2024 Republican Party Presidential Nominee Odds Tracker
- The graphs below display the average odds to win the 2024 Republican party nomination
- Former President Donald Trump is still the favorite to represent the GOP in the next presidential election as of May 2023
- Ron DeSantis, Nikki Haley, and Mike Pence are the other names at the top of the list in early 2023
This page monitors the online betting odds to win the 2024 Republican Party presidential nomination.
One-term President Donald Trump is the favorite with Florida Governor Ron DeSantis close behind.
The graph below was generated by averaging the odds from multiple online sportsbooks and was updated regularly to reflect the biggest new stories, trends, and political developments.
2024 Republican Party Presidential Nominee Odds
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Timeline of GOP Nominee Odds Updates
- Feb. 15, 2023: Nikki Haley improved from +1800 to +1000 after announcing she would seek the GOP nomination for the 2024 presidential election today.
- Dec. 20, 2021: Trump is now the odds-on favorite at -105. Second-favorite DeSantis, who had faded badly last time, bounced back a little (from +500 to +438).
- Nov. 1, 2021: Trump (+102) is nearly at even-money; second-favorite DeSantis slid significantly (from +367 to +500).
- Sep. 20, 2021: Trump’s odds improved again (from +208 to +171), as did DeSantis’ (+375 to +367). Top-ten contenders Haley, Cruz, Noem, and Pompeo all faded.
- Sep. 1, 2021: Trump moved from +225 to +208. Second-favorite DeSantis went the other way from +350 to +375, as did third-favorite Haley (+700 to +733).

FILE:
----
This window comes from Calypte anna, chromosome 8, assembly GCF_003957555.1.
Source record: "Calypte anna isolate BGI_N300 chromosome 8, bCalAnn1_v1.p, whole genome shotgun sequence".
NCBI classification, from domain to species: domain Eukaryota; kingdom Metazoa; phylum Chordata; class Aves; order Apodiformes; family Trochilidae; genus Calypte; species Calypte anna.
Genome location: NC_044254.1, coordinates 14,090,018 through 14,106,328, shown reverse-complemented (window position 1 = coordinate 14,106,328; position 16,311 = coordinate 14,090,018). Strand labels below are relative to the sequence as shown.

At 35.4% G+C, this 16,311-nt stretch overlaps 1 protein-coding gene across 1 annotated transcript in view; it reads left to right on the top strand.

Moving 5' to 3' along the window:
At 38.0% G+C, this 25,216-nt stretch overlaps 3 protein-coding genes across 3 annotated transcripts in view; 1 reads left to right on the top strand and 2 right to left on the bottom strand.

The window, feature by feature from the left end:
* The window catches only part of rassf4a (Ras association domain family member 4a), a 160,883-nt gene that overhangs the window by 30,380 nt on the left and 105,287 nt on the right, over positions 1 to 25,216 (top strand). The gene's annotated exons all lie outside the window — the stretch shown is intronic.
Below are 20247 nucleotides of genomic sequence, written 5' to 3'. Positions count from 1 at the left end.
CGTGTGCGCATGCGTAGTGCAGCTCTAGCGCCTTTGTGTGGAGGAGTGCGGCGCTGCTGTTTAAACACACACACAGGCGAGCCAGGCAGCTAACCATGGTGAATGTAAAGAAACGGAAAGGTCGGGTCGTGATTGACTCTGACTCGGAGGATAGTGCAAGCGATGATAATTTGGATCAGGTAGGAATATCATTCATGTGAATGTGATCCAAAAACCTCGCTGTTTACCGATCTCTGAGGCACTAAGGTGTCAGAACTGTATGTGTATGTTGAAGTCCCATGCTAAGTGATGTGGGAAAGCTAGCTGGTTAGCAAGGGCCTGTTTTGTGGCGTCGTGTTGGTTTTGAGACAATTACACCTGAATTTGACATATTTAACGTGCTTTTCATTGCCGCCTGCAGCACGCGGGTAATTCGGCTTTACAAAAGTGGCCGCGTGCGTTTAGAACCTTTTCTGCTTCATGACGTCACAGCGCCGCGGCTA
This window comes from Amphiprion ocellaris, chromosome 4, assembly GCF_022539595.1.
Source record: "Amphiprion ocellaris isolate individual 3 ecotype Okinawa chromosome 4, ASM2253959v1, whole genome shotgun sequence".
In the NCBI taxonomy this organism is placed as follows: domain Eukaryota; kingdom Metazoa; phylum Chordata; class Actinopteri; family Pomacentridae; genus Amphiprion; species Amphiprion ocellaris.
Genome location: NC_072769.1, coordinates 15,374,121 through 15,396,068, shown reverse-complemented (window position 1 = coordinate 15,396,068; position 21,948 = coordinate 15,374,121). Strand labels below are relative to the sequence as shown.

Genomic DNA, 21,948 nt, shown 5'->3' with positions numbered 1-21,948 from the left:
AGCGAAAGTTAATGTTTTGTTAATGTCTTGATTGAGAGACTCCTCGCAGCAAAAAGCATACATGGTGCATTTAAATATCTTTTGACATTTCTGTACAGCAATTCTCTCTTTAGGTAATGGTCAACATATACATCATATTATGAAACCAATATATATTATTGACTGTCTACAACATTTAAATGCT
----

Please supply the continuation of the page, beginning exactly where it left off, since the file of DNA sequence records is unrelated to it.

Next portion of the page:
- Aug. 2, 2021: While Trump (+225) and DeSantis (+350) continue to sit well ahead of the field, Kristi Noem has quietly shortened from +2400 to +1500 over the past few months. She’s now the fourth-favorite with Nikki Haley (+700) sitting third.
- June 25, 2021: DeSantis (+400) continues to close the gap on long-time favorite Trump (+275).
- May 7, 2021: Ron DeSantis’ momentum has continued, improving from +617 to +533. He is now alone in second. Nikki Haley faded from +617 to +650.
- Apr. 15, 2021: Nikki Haley and Ron DeSantis are now in a dead-heat as second-favorite (at +617) behind Donald Trump Sr (+300).
- Mar. 24, 2021: The last three weeks have not altered the GOP nomination odds.
- Mar. 1, 2021: There were two big winners from the CPAC conference last weekend: Trump improved from +525 to +275 after hinting at a 2024 run; DeSantis leapt from +1300 to +550, as polls indicated he was the second-choice for most GOPers after Trump.
- Feb. 17, 2021: The three favorites – Pence, Trump Sr, and Haley – all saw their odds fade slightly as the odds for secondary contenders like Ron DeSantis (Gov. of FL) and Mike Pompeo (former Sec. of State and CIA Director) improved.
- Jan. 27, 2021: Mike Pence, Nikki Haley, and Donald Trump remain the top-three favorites, despite a real possibility of Trump being banned from holding public office via his second impeachment trial.
- Jan. 22, 2021: There was no significant odds movement after President Biden’s inauguration.
- Jan. 8, 2021: Calls for his resignation, removal, and/or impeachment aren’t hurting Trump’s odds to be the GOP nominee in 2024; he remains at +500, tied for second-best on the board with Nikki Haley.
- Dec. 10, 2020: Lame-duck Trump improved again (+600 to +500) but still trails outgoing VEEP Mike Pence (+375) and former South Carolina Governor Nikki Haley (+425).
- Nov. 26, 2020: Donald Trump Sr saw his odds improve modestly from +650 to +600 as he continues his farfetched legal bid to stay in power.
- Nov. 12, 2020: Mike Pence (+375) and Nikki Haley (+425) are the early favorites to be the next leader of the Republican party. Donald Trump Sr. is at +650.
2024 Republican Presidential Nominee Odds
Odds as of May 23, 2023, at DraftKings Sportsbook.
Past Republican Party Nominees
|Year||Name||Popular Vote Percentage|
|2004||George W. Bush*||50.7%|
|2000||George W. Bush*||47.9%|
|1992||George H.W. Bush||37.5%|
|1988||George H.W. Bush*||53.4%|
*Elected President of the United States
Remember the good old days when you actually needed to win the popular vote to win the presidency? Trump kicked that antiquated notion to the curb in 2016 when he won the election despite finishing with 2.8 million fewer votes than Democratic nominee Hillary Clinton.